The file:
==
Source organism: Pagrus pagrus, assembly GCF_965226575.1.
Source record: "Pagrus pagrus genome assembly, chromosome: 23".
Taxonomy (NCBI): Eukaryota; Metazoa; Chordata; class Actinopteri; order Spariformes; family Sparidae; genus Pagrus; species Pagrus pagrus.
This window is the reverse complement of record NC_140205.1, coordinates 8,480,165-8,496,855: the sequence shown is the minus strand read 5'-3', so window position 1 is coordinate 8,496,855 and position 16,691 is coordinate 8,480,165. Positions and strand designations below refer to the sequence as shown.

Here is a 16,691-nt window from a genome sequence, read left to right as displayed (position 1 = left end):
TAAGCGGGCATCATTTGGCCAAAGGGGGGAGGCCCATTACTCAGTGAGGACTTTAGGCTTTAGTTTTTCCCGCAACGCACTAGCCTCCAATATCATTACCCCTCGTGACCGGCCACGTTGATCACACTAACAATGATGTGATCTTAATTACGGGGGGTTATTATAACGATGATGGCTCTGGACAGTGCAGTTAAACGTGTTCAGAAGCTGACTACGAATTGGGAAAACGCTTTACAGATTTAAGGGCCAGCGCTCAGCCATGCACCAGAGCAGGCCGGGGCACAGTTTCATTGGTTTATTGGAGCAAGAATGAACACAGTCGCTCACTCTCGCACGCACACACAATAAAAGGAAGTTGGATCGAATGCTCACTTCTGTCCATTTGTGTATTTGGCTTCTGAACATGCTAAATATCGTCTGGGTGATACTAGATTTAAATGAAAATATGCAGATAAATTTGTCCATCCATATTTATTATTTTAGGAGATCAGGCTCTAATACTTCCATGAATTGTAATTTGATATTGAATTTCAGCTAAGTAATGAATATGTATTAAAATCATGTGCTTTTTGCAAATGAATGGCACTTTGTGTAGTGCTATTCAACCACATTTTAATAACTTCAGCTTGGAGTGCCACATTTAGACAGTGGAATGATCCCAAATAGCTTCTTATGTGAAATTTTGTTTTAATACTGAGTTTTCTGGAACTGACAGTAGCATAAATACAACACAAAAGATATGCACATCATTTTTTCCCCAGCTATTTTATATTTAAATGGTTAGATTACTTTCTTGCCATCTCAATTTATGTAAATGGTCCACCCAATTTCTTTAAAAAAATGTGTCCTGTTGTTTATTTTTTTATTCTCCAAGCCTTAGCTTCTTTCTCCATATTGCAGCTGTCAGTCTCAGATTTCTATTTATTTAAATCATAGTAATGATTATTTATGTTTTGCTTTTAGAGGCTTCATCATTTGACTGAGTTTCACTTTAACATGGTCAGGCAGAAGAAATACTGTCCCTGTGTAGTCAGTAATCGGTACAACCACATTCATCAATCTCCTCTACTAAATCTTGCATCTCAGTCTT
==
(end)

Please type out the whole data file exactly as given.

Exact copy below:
Source organism: Pagrus pagrus, assembly GCF_965226575.1.
Source record: "Pagrus pagrus genome assembly, chromosome: 23".
Taxonomy (NCBI): Eukaryota; Metazoa; Chordata; class Actinopteri; order Spariformes; family Sparidae; genus Pagrus; species Pagrus pagrus.
This window is the reverse complement of record NC_140205.1, coordinates 8,480,165-8,496,855: the sequence shown is the minus strand read 5'-3', so window position 1 is coordinate 8,496,855 and position 16,691 is coordinate 8,480,165. Positions and strand designations below refer to the sequence as shown.

Here is a 16,691-nt window from a genome sequence, read left to right as displayed (position 1 = left end):
TAAGCGGGCATCATTTGGCCAAAGGGGGGAGGCCCATTACTCAGTGAGGACTTTAGGCTTTAGTTTTTCCCGCAACGCACTAGCCTCCAATATCATTACCCCTCGTGACCGGCCACGTTGATCACACTAACAATGATGTGATCTTAATTACGGGGGGTTATTATAACGATGATGGCTCTGGACAGTGCAGTTAAACGTGTTCAGAAGCTGACTACGAATTGGGAAAACGCTTTACAGATTTAAGGGCCAGCGCTCAGCCATGCACCAGAGCAGGCCGGGGCACAGTTTCATTGGTTTATTGGAGCAAGAATGAACACAGTCGCTCACTCTCGCACGCACACACAATAAAAGGAAGTTGGATCGAATGCTCACTTCTGTCCATTTGTGTATTTGGCTTCTGAACATGCTAAATATCGTCTGGGTGATACTAGATTTAAATGAAAATATGCAGATAAATTTGTCCATCCATATTTATTATTTTAGGAGATCAGGCTCTAATACTTCCATGAATTGTAATTTGATATTGAATTTCAGCTAAGTAATGAATATGTATTAAAATCATGTGCTTTTTGCAAATGAATGGCACTTTGTGTAGTGCTATTCAACCACATTTTAATAACTTCAGCTTGGAGTGCCACATTTAGACAGTGGAATGATCCCAAATAGCTTCTTATGTGAAATTTTGTTTTAATACTGAGTTTTCTGGAACTGACAGTAGCATAAATACAACACAAAAGATATGCACATCATTTTTTCCCCAGCTATTTTATATTTAAATGGTTAGATTACTTTCTTGCCATCTCAATTTATGTAAATGGTCCACCCAATTTCTTTAAAAAAATGTGTCCTGTTGTTTATTTTTTTATTCTCCAAGCCTTAGCTTCTTTCTCCATATTGCAGCTGTCAGTCTCAGATTTCTATTTATTTAAATCATAGTAATGATTATTTATGTTTTGCTTTTAGAGGCTTCATCATTTGACTGAGTTTCACTTTAACATGGTCAGGCAGAAGAAATACTGTCCCTGTGTAGTCAGTAATCGGTACAACCACATTCATCAATCTCCTCTACTAAATCTTGCATCTCAGTCTT